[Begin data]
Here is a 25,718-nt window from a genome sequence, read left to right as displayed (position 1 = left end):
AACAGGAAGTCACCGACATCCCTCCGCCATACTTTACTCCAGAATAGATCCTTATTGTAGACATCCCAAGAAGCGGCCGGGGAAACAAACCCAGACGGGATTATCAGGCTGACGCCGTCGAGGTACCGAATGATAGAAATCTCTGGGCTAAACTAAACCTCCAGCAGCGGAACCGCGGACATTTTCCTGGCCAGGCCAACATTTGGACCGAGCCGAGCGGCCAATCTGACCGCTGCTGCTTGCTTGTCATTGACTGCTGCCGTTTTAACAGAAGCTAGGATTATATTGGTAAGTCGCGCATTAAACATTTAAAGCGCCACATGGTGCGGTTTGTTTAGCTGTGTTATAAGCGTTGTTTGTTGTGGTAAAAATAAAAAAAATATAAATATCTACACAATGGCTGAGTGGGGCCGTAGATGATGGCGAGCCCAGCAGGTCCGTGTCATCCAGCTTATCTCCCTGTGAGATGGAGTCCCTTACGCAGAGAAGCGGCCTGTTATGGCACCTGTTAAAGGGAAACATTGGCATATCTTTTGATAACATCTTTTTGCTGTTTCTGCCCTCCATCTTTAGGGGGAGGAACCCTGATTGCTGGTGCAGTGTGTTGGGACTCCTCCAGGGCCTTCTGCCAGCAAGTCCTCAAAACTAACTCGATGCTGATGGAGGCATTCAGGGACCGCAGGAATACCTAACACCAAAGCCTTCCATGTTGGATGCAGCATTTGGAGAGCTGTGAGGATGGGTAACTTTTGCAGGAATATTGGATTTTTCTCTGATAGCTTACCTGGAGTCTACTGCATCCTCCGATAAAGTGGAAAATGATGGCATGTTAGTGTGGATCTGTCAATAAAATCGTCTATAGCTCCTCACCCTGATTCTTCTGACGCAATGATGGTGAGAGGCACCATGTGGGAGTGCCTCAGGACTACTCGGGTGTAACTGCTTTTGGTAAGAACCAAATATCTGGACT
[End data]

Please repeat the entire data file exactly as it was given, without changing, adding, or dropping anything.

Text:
Here is a 25,718-nt window from a genome sequence, read left to right as displayed (position 1 = left end):
AACAGGAAGTCACCGACATCCCTCCGCCATACTTTACTCCAGAATAGATCCTTATTGTAGACATCCCAAGAAGCGGCCGGGGAAACAAACCCAGACGGGATTATCAGGCTGACGCCGTCGAGGTACCGAATGATAGAAATCTCTGGGCTAAACTAAACCTCCAGCAGCGGAACCGCGGACATTTTCCTGGCCAGGCCAACATTTGGACCGAGCCGAGCGGCCAATCTGACCGCTGCTGCTTGCTTGTCATTGACTGCTGCCGTTTTAACAGAAGCTAGGATTATATTGGTAAGTCGCGCATTAAACATTTAAAGCGCCACATGGTGCGGTTTGTTTAGCTGTGTTATAAGCGTTGTTTGTTGTGGTAAAAATAAAAAAAATATAAATATCTACACAATGGCTGAGTGGGGCCGTAGATGATGGCGAGCCCAGCAGGTCCGTGTCATCCAGCTTATCTCCCTGTGAGATGGAGTCCCTTACGCAGAGAAGCGGCCTGTTATGGCACCTGTTAAAGGGAAACATTGGCATATCTTTTGATAACATCTTTTTGCTGTTTCTGCCCTCCATCTTTAGGGGGAGGAACCCTGATTGCTGGTGCAGTGTGTTGGGACTCCTCCAGGGCCTTCTGCCAGCAAGTCCTCAAAACTAACTCGATGCTGATGGAGGCATTCAGGGACCGCAGGAATACCTAACACCAAAGCCTTCCATGTTGGATGCAGCATTTGGAGAGCTGTGAGGATGGGTAACTTTTGCAGGAATATTGGATTTTTCTCTGATAGCTTACCTGGAGTCTACTGCATCCTCCGATAAAGTGGAAAATGATGGCATGTTAGTGTGGATCTGTCAATAAAATCGTCTATAGCTCCTCACCCTGATTCTTCTGACGCAATGATGGTGAGAGGCACCATGTGGGAGTGCCTCAGGACTACTCGGGTGTAACTGCTTTTGGTAAGAACCAAATATCTGGACT